Maj. Jason Brezler, seen here during a deployment to Afghanistan from 2009 to 2010, will be separated from the Marine Corps for the way in which he stored classified information — which came to light after he tried to warn Marines about an allegedly corrupt Afghan police chief. (Courtesy Kevin Carroll)

A senior Navy Department official decided Monday to force a Marine Corps officer out of the service for his handling of classified information, three years after he was first investigated after sending a warning to deployed colleagues about an Afghan police chief whose servant later killed three Marines.

Maj. Jason Brezler will be separated from the Marine Corps following a decision by acting Assistant Navy Secretary Scott Lutterloh, said Michael Bowe, Brezler’s attorney. The case grabbed attention in Congress and among highly decorated senior officers in the military, some of whom advocated on Brezler’s behalf to let him stay in the Marines. Other service officials maintained that retired Gen. James F. Amos, the Marine Corps’ top officer when the investigation began, and other generals involved handled the case well.

“We will now proceed to a real court and prove that Commandant Amos and his generals illegally retaliated against Major Brezler because they were more concerned with politics and their careers than the lives of their Marines and the service of a good Marine who did the right thing,” Bowe said in an e-mailed statement. “I look forward to their cross-examination.”

[Earlier coverage: Family of slain Marine sues Marine Corps, alleging cover-up]

The decision comes as a related lawsuit filed by the family of one of the Marines killed remains pending against the service in federal court. It alleges that the service ignored Brezler’s warning that the police chief, Sarwar Jan, was corrupt and sexually abusing children, allowing for the Aug. 10, 2012, ambush in which Lance Cpl. Gregory Buckley, 21; Staff Sgt. Scott Dickinson, 29; and Cpl. Richard Rivera Jr., 20; were killed at Forward Operating Delhi, a Marine Corps outpost in Helmand province’s Garmsir district. A fourth Marine sustained five gunshot wounds but survived.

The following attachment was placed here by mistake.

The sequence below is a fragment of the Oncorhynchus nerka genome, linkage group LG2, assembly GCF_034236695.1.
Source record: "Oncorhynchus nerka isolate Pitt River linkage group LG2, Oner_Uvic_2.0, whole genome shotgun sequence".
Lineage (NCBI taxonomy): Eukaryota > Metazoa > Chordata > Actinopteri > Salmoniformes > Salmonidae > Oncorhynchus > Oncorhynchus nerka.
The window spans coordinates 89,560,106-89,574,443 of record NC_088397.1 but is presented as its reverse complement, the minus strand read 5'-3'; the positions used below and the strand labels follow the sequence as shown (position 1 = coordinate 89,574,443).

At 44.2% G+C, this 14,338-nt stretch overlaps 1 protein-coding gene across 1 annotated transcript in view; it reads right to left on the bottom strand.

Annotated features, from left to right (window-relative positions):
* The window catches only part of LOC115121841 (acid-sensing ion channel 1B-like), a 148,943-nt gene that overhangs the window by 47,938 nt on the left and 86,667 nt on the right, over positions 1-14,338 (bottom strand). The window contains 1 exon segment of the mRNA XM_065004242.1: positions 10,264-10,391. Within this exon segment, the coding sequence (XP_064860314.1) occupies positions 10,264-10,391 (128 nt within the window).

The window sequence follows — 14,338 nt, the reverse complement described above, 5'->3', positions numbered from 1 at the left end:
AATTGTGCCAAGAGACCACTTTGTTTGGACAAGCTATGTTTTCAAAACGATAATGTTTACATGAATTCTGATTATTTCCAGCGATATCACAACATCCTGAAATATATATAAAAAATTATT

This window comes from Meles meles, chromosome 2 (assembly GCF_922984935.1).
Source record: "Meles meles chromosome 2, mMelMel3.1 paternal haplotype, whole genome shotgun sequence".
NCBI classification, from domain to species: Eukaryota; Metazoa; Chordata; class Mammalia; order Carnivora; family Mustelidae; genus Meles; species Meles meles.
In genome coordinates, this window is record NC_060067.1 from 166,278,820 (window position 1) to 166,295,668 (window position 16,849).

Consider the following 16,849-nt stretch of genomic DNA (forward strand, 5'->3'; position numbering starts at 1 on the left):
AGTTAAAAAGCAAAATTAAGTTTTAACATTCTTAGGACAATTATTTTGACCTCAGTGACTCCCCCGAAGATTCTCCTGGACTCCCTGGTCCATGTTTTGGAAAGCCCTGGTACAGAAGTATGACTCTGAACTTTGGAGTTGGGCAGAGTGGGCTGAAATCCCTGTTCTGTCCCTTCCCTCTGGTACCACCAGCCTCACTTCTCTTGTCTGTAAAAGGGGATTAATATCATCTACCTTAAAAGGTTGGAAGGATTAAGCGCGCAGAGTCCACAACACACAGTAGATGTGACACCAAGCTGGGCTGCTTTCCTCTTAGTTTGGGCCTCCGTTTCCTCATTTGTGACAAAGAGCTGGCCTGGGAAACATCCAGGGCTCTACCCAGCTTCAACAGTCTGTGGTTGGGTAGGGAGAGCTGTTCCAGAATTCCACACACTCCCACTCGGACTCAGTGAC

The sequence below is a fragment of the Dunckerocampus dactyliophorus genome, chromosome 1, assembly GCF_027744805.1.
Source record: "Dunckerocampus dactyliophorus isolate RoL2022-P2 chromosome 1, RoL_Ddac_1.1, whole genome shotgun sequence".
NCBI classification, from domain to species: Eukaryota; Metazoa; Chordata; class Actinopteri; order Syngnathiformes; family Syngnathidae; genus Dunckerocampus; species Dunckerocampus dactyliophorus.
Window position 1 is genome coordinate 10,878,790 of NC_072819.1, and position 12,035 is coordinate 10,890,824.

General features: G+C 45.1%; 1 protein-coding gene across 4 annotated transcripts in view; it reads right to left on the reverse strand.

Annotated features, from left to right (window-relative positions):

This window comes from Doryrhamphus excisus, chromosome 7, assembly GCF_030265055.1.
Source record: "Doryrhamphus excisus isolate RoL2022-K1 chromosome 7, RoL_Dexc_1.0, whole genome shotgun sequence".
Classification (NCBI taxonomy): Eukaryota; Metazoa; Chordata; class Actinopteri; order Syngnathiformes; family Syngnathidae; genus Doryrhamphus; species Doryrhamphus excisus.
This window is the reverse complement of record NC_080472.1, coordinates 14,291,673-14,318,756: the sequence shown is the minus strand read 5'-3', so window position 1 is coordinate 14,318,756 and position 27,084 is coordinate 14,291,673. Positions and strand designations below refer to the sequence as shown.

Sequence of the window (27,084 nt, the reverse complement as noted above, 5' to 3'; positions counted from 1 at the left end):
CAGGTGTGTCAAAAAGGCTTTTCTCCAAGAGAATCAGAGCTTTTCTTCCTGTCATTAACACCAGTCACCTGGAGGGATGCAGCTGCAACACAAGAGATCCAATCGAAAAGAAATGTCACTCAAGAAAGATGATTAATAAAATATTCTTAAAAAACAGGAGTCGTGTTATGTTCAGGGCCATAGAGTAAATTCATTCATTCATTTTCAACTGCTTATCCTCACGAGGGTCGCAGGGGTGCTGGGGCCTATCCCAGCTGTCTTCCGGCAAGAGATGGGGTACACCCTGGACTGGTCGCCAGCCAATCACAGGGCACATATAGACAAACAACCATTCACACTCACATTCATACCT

The suit was filed last year by the Buckley family, which also is represented by Bowe. In court filings, they have repeatedly expressed frustration with the amount of information the Marine Corps has provided them about the case. It alleges that the shooter, identified by the Marine Corps as Ainuddin Khudairaham, was among the boys the police chief assaulted.

A Marine official said Monday that the service had no immediate comment on the new decision about Brezler, citing its administrative nature and the pending lawsuit. The official spoke on condition of anonymity due to the sensitivity of the case. An administrative board of Marine officers moved to remove Brezler from the service in December 2013.

A spokesman for Navy Secretary Ray Mabus could not immediately be reached for comment.

The shooter was convicted last year in the killings. He was tried as a teen and sentenced to 7 1/2 years in confinement, infuriating the Buckley family, which expected a longer sentence. The shooter allegedly stole a Kalashnikov assault rifle and opened fire on the unarmed Marines until he ran out of ammunition. He is said to have bragged about it afterward to Afghan police, saying, “I just did jihad.”

Brezler has served in the Marine Corps since graduating from the Naval Academy in 2000, and is now a member of the Marine Corps Reserve. He works full-time as a member of the New York Fire Department, and has deployed to both Iraq and Afghanistan.

Brezler’s case first came to light after he sent an e-mail with a couple classified documents attached to Marines in Afghanistan about Jan. Brezler was deployed to Afghanistan from 2009 to 2010, and had worked successfully to have Jan removed from power in another district, Now Zad. Brezler self-reported his spillage of classified information afterward, and the service found that he had been keeping it on an unsecured hard drive.

Several Republican members of Congress have lobbied Defense Secretary Ashton B. Carter to clear Brezler of all wrongdoing, citing the extraordinary circumstances of the case. It is not clear whether Carter will review the case.

Earlier coverage:
Killer of Marines tried and convicted as a teen; family outraged

Family of slain Marines alleges cover-up, sues Marine Corps

Update: This story has been updated to reflect personnel changes in the Navy Department